I felt that I had to reach for a thread that they could connect to, which might be an integrity. So he is a man who is dutiful, and as much as he is charged with these things by his boss that he might not want to do because he is so exhausted, if he has an honesty about him, if he is dutiful, I thought at least that is something an audience could get with.
And he did a podcast interview with The Church Boys at TheBlaze.com, in which he talked about how his wife mistook Tom Felton for him on the movie’s set:
And Entertainment Tonight aired this clip from the film’s New York premiere:
— Risen Movie (@RisenMovie) February 23, 2016
February 24 update: Fiennes spoke to Charisma News on the red carpet:
Was there any trepidation with tackling a story about Christ? Did you anticipate pushback? It’s sometimes a tricky thing to portray.
A narrative like this is tough for people to digest. They don’t see the importance of it. I truly think if you can be riveted by transformers, you’re going to be pretty riveted by this. So there’s a part of me that goes, “I can’t second guess myself. I have to go with my stomach.” I’m aware that this could be tabbed as a religious movie. I’m aware that the faith-based community is really very supportive. I haven’t heard from the center file group so much yet, so we’ll see what happens when reviews come out. For me, it’s a powerful mystery, and I’m happy to take the bullet for it. If it’s something where people don’t want to employ me because I only do religious movies, then so be it. I think it’s beyond that and beyond me.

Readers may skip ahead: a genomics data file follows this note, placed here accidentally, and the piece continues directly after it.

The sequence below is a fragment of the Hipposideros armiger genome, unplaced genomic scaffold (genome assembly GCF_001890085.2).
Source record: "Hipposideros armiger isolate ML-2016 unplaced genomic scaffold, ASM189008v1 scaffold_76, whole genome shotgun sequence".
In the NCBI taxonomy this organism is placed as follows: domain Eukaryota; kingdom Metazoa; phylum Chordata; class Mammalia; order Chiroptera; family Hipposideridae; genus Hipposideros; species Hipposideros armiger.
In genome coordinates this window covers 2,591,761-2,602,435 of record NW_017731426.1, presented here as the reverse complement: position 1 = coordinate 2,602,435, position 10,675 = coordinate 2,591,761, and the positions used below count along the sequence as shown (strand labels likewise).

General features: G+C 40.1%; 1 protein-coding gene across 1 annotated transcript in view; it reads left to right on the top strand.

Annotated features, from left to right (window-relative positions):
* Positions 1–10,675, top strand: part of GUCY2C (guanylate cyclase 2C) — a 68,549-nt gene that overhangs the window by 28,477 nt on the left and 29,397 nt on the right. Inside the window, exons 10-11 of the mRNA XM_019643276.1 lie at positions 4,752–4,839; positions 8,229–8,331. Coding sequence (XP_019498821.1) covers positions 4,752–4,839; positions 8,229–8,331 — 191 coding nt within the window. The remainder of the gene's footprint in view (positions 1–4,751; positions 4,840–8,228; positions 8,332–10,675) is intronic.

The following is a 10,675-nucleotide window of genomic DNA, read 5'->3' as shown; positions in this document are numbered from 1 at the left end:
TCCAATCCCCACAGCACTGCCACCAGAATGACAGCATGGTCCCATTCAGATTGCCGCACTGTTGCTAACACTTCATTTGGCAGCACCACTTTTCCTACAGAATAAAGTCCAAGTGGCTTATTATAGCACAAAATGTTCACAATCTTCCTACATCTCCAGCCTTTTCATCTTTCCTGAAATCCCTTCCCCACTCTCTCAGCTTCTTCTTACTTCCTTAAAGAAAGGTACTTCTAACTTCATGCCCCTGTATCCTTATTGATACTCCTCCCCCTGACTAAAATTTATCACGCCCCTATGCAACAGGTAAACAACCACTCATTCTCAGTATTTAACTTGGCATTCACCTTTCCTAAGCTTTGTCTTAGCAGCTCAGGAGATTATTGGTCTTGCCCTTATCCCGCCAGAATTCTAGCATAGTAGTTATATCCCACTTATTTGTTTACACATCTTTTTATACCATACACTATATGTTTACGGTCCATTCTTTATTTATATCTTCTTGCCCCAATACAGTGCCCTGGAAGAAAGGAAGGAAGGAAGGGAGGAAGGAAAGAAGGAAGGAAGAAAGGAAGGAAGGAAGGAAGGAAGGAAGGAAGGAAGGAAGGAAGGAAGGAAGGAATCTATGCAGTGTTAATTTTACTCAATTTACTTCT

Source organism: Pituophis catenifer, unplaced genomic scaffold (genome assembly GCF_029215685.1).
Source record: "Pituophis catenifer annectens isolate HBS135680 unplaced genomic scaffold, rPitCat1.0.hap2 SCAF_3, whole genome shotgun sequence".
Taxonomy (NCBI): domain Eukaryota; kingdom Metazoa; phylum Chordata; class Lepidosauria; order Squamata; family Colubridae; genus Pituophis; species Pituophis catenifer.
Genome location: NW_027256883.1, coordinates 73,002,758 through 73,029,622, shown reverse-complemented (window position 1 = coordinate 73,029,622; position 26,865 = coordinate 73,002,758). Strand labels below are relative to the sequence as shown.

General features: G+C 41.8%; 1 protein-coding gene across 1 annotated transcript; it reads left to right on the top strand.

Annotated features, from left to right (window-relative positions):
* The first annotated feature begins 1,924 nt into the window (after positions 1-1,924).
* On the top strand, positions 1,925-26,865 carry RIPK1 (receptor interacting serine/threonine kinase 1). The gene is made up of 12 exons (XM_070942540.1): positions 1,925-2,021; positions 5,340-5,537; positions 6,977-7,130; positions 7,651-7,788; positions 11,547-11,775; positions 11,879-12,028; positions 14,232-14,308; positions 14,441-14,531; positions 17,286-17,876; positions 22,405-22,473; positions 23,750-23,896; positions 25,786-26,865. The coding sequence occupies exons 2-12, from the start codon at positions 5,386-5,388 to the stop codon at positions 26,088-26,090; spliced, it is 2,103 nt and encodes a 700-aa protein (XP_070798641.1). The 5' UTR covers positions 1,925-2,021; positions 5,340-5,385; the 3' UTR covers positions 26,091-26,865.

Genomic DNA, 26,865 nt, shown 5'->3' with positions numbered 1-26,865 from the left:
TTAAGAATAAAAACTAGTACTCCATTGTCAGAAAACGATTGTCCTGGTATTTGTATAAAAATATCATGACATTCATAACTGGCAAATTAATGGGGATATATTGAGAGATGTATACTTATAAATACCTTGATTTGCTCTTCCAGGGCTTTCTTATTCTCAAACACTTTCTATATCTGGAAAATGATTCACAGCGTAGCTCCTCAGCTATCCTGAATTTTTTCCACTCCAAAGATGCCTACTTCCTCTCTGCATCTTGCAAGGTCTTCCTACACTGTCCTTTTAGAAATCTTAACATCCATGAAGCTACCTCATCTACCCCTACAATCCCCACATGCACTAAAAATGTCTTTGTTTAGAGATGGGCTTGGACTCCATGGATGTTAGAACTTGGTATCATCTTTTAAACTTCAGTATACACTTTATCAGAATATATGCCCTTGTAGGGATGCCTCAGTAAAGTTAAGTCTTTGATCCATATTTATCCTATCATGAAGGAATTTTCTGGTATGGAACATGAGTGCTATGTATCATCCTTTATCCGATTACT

Talk about the journey that Clavius takes in this film. It’s a big change.
I always felt that if a 20-something actor played this, I don’t know if I would believe he’s ready for change. (But Clavius) is ready for change. He doesn’t know, but he’s at the end of his career. He’s done with the industry of death and warfare. He wants out. He wants to get to the senate. He’s spiritual in that he prays to Mars and he’s engaged in a spiritual level. He’s quietly prepped, even as a nonbeliever, to be possibly part of God’s plan. I love that idea that he ferries these men out through this gulley away from men who want to put them to death. If he didn’t do that, the word wouldn’t get out. I love that he might have been, even at the cross, he might have been part of the plan. We can all live together, whether you’re a believer, an agnostic, a nonbeliever, we’re all part of the mystery and I love that component that he is part of it, and he thinks he’s investigating, and he doesn’t know that he’s probably being investigated too.
February 26 update: Context with Lorna Dueck released a one-minute preview of a Skype chat with Fiennes that will apparently go live at Easter, a month from now:
Joseph Fiennes, star of the Risen Movie screening in theatres now, got to meet the Pope and get his blessing for the film. The movie tells the story of the resurrection of Christ from the eyes of a skeptical Roman soldier. Look out for our full interview with Joseph on Easter Weekend.
Posted by Context with Lorna Dueck on Wednesday, February 24, 2016
Fiennes and Botto are also quoted in a story at GhanaWeb.
March 5 update: Fiennes spoke to The Independent in the UK:
Risen was filmed on locations in Malta and Spain, and, in the swarthy Kiwi actor Cliff Curtis, has found a better match for Jesus’s Middle Eastern origins than previous blue-eyed blond incarnations.
“The temperatures in Malta at that time were brutal and there were extras who were over 80 years old. I don’t know how they did it. But the set was so authentic, you couldn’t help thinking, ‘Wow, this could really be Judea’.”
Raised on a diet of Monty Python, Fiennes says he and fellow Brit Tom Felton came close to cracking up at moments.